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MFA hires curator of folk art, a first for the museum

Michael J. Bramwell will join the Museum of Fine Arts as its inaugural Joyce Linde Curator of Folk and Self-Taught Art.Museum of Fine Arts

Michael J. Bramwell, an artist, scholar, and curator, will join the Museum of Fine Arts as the Joyce Linde Curator of Folk and Self-Taught Art, a newly created position within the museum’s Art of the Americas department.

In his new role, part of a broader Folk Art Initiative, Bramwell will work with colleagues across the institution to develop exhibitions, displays, and public programming in an effort to boost the profile of the museum’s folk art collection, making it more relevant to today’s visitors. He begins on June 1.

“I’m honored to have the opportunity of working at a world-class museum like the Museum of Fine Arts,” Bramwell said in a statement to the Globe. “It is both a privilege and a blessing to have been selected as the inaugural Linde curator, which affords the opportunity to raise the national and international profile of folk and self-taught art, and also, the chance to escort fresh, diverse voices into high cultural zones.”

Bramwell currently serves as a visiting guest curator at the Museum of Early Southern Decorative Arts in Winston-Salem, N.C. He has worked with the North Carolina Museum of Art, MoMA PS1, and the Whitney Museum of American Art, among other institutions.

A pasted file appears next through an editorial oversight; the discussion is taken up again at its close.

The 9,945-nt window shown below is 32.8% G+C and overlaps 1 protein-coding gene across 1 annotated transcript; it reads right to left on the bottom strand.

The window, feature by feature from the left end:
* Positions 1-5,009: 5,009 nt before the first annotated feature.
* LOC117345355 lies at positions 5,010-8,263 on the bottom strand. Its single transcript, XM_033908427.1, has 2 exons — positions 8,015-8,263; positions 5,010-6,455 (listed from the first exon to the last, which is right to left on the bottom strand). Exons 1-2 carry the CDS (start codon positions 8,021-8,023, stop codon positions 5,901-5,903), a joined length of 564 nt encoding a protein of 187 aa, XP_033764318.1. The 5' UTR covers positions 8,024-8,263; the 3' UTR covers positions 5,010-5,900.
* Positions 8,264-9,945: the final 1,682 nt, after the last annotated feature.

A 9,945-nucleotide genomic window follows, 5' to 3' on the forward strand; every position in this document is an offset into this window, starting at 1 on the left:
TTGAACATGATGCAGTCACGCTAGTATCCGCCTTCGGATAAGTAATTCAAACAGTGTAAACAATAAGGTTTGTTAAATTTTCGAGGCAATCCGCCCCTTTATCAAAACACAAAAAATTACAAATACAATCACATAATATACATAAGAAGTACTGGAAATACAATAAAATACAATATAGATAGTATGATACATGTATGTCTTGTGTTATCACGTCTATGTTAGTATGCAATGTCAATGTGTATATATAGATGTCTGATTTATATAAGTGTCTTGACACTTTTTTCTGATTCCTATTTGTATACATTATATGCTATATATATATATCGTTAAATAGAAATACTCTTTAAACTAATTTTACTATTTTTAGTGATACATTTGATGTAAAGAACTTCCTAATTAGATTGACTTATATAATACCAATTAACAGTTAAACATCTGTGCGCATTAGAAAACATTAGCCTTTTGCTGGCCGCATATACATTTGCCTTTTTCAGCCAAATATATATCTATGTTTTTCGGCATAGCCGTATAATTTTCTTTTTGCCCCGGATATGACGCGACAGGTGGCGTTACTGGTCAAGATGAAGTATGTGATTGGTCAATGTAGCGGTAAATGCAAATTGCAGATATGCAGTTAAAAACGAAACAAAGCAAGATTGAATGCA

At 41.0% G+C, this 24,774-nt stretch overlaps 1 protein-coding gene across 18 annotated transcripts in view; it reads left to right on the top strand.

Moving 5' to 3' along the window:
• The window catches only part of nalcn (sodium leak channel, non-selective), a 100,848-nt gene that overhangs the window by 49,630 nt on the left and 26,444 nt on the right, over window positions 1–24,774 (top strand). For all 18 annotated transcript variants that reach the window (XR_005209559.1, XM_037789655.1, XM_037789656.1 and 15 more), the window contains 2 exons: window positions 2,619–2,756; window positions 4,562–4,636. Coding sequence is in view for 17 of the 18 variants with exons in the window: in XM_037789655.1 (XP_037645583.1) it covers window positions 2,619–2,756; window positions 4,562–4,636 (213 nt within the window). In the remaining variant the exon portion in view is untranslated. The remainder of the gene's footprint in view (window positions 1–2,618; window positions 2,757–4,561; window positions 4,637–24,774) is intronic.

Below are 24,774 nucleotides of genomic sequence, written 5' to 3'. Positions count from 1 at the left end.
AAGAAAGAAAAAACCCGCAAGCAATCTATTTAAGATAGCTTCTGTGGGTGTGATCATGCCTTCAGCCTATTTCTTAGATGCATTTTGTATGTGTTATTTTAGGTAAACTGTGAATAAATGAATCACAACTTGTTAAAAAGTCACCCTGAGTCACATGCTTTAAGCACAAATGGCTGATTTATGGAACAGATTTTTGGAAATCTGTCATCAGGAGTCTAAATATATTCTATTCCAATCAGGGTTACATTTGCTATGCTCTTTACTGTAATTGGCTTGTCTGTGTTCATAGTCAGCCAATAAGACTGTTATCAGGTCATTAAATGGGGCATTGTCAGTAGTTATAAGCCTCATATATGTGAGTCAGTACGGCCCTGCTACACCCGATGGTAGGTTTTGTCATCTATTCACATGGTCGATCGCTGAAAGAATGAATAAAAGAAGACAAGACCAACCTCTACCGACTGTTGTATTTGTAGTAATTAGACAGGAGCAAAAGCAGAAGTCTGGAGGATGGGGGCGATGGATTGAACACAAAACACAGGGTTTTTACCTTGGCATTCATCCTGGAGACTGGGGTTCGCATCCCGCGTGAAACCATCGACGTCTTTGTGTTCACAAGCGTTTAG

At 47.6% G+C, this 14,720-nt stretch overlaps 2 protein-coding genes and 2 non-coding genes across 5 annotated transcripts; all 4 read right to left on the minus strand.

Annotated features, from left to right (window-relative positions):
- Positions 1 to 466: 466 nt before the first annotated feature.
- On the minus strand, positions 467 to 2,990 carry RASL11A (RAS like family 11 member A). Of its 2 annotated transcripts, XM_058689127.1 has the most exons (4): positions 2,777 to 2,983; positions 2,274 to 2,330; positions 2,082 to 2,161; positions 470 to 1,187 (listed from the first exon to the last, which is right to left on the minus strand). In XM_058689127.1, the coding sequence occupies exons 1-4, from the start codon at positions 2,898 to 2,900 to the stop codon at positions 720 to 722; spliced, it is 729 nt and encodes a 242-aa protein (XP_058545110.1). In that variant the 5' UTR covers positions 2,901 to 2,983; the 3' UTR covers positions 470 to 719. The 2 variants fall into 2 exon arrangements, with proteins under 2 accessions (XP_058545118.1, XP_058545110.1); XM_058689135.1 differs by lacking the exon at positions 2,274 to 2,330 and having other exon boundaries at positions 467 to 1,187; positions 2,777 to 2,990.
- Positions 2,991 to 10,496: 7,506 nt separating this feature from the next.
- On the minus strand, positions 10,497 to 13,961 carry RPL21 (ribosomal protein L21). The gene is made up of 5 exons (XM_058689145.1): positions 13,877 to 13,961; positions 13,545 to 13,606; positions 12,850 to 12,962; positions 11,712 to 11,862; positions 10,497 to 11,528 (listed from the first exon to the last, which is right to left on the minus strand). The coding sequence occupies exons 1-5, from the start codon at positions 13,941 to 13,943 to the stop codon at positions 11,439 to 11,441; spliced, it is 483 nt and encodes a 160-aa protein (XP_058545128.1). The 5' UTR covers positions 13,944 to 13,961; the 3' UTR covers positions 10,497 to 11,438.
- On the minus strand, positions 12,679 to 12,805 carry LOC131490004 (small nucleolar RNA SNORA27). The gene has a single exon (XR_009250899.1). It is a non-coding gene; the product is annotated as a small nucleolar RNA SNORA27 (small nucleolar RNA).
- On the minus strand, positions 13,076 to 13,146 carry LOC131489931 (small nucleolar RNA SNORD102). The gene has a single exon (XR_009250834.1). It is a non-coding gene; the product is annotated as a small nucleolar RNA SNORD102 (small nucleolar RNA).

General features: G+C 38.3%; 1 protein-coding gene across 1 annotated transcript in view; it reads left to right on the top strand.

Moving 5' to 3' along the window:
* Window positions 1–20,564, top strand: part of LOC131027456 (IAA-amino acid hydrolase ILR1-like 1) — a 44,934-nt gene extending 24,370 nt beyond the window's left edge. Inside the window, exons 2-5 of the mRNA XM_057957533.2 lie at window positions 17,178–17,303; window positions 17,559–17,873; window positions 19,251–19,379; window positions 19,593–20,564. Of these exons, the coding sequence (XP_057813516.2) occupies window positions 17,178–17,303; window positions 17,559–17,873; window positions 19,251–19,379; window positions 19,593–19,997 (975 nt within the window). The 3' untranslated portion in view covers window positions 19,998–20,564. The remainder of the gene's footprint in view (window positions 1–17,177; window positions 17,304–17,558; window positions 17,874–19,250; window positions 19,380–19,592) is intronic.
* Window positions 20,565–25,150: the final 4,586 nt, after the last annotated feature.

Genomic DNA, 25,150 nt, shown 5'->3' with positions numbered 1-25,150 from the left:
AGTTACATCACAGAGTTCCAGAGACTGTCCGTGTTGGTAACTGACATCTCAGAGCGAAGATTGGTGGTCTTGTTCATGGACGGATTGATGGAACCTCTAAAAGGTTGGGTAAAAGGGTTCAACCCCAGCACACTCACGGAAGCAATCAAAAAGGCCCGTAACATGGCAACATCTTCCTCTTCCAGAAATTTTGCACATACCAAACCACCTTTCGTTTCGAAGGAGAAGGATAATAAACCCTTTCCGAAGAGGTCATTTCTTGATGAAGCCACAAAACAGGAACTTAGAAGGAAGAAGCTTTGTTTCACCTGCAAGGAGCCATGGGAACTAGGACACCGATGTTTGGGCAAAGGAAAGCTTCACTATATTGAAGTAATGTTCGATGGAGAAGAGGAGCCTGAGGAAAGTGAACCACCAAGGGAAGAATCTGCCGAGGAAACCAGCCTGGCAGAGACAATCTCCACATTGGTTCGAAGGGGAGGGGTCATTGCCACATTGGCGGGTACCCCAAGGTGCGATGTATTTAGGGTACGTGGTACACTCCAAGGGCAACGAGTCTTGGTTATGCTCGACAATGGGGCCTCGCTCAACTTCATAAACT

In addition to his work as a visual artist, Bramwell is a PhD candidate at the University of North Carolina at Chapel Hill, where his scholarship focuses on the work of David Drake, an enslaved 19th-century potter from South Carolina who is also known as Dave the Potter.

“As a practicing artist and academically-trained art historian, Michael Bramwell brings a distinct perspective to folk and self-taught art,” said Art of the Americas chair Ethan Lasser. “His commitment to telling new stories and reaching beyond the canon promises to reenergize the display and interpretation of this material at the MFA.”


The MFA’s folk art collection, widely defined, contains significant holdings of 18th- and 19th-century objects from the American Northeast, including quilts, furniture, paintings, and works on paper.

Nevertheless, folk art, some created by unidentified or enslaved individuals with scant biographical information, has often played a supporting role at museums like the MFA, where pride of place has traditionally been reserved for works by European and American artists.

The MFA’s new Folk Art Initiative — and Bramwell’s hire — is meant to help challenge that hierarchy, expanding the definition of art by elevating folk art to offer “greater inclusion of voices, narratives and histories.” The multi-year initiative has already resulted in one show, last year’s “Collecting Stories: The Invention of Folk Art.”

Similarly, the MFA has been working with New York’s Metropolitan Museum of Art to present a traveling exhibition of work by Black potters from South Carolina. The show, which opens in Boston next year, includes a jug by Drake in the MFA’s collection and features a catalog essay coauthored by Bramwell and Lasser.

Malcolm Gay can be reached at malcolm.gay@globe.com. Follow him @malcolmgay.